Talkeetna: a Peek Into Alaska’s Interior

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Talkeena, an outfitters town for those departing or leaving on flight-seeing, fishing, kayaking, mountain biking, or rafting trips, is a perfect spot for ordinary tourists who want to experience the interior of Alaska on the way to Denali National Park. One peek at the main street and you’ll understand why it has been declared a National Historic Site.

 

 

Sarah Birdsall, Alaska author and an owner of the Talkeetna Cabins, met us midday at the Talkeetna  train station (see separate blog on Alaska Dome Railway), and after settlingP1050793 us in  commodious rooms on the second floor of her home, gave us advice on exploring.  Follow the  local map for visits to the historic attractions and eat at her favorite places for lunch, dinner and breakfast.

 

 

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We started right in the middle at Old Dahl’s,  decorated just as it was during the gold rush with a pot belly stove, pots, clothes, and snowshoes, and were soon alerted that a lecture on climbing Denali National Park would soon begin at the National Museum. No, you can’t just come here and hike Denali, we quickly learned. It takes twenty-three days, with twenty-four hour stops along the way to adjust to altitude. The lecturer, set to take his last trek up the mountain next year, used a pointer on the large diorama to show how it’s mostly a vertical climb with each person attached to a common rope, and also held up supplies and equipment that are pulled up on  By the time we had lunch and walked in and out of the shops such as Nagley’s General Store and the Sustina Salmon Center, which had an excellent video on salmon habitats, and innumerable craft items, it was mid-afternoon. The visit to the Ranger Station, a spacious modern, rustic style building with many meeting rooms and a lounge with comfy couches, was a good segue from the earlier talk  on the Mt. Denali hike. Climbers come here for their registration and orientation classes such as getting out of crevices and cooking food in sub-zero weather.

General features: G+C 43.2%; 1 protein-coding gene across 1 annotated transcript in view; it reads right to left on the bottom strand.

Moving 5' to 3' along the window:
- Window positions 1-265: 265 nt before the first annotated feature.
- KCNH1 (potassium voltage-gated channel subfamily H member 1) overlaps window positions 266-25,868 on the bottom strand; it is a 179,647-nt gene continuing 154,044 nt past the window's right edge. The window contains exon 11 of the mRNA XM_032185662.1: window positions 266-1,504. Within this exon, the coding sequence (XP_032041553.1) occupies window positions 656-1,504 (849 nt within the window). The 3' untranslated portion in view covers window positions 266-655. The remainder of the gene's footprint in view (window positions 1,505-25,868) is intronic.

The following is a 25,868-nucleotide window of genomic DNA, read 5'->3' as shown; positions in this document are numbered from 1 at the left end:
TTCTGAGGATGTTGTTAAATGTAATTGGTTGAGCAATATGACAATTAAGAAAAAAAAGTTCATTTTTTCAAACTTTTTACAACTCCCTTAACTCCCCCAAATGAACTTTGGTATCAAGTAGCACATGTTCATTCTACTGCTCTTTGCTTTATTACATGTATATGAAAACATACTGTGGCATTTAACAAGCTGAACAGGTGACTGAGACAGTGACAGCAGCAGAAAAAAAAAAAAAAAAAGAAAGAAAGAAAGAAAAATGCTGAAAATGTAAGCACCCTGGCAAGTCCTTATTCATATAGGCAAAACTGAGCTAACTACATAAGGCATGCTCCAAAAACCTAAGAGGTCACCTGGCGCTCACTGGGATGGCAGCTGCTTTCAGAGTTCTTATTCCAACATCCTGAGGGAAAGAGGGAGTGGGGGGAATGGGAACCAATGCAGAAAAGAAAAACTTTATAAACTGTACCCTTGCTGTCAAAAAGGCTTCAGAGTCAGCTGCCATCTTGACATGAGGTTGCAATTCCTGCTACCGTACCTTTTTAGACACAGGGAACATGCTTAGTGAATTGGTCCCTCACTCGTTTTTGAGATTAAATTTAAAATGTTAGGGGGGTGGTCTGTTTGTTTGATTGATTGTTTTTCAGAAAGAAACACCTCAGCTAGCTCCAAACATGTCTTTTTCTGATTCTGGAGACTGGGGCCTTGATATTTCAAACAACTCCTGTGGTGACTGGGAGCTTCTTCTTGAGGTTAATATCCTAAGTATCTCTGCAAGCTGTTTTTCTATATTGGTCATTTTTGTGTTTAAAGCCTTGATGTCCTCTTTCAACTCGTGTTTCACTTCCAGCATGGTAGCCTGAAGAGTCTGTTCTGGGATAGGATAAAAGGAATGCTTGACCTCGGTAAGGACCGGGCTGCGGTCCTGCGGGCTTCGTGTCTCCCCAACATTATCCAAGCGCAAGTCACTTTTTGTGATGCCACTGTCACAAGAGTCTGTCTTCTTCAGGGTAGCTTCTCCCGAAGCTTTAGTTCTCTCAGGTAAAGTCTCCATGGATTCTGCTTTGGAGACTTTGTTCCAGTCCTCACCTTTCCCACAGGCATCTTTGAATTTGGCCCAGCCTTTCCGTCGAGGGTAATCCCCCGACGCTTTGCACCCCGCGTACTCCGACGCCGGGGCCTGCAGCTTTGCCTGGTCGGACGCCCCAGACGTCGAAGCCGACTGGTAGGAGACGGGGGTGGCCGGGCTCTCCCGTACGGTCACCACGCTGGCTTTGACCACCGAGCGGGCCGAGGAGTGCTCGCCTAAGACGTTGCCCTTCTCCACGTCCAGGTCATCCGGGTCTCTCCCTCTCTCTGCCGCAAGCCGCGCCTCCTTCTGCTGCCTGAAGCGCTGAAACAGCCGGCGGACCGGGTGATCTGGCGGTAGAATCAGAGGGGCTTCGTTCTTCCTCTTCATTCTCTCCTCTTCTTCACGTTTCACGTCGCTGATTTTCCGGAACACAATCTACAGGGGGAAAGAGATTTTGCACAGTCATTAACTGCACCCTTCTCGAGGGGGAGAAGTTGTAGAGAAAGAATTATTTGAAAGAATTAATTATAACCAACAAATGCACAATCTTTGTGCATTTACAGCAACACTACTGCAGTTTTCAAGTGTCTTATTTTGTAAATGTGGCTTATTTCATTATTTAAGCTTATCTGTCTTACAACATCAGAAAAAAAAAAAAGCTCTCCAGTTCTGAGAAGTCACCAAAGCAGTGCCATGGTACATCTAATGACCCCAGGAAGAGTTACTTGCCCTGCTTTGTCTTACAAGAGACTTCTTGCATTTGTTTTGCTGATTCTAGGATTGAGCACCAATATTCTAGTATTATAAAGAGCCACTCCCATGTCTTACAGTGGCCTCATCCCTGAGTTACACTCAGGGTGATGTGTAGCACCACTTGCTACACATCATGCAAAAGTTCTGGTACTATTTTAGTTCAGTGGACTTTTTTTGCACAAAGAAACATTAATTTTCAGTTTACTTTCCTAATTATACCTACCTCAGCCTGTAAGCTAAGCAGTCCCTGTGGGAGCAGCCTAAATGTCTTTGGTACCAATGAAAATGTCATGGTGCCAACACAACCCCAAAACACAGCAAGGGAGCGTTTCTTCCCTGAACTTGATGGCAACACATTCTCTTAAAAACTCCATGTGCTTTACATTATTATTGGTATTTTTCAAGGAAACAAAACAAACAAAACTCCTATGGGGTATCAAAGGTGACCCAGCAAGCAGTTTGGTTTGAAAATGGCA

After dinner at a café, we took the trail down to the confluence of three rivers—the Susitna, Chulitna and Talkeetna –and watched the sunset with other travelers. Currents of water swished around the islands in the middle as the sky turned gray and a few canoes and kayaks came by.

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The Roadhouse, a Talkeetna Community Center

“Most folks order half,” said the waitress at the Roadhouse as she stood behind the table of twelve. Good advice, I thought, when she returned and slid the plate of large pancakes in front of me, their sides overlapping the dinner-sized plate.

A young man and his father from Seattle were here because the son was interviewing for a job with a kayak trip company. A group of six at the end of the table had been staying in rooms upstairs, and were about to take a three day canoe trip. Two other groups were on the same train with us to Denali later in the morning. As we exited others were coming in to do laundry, check mail, and have a leisurely breakfast.

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Inside the Roadhouse

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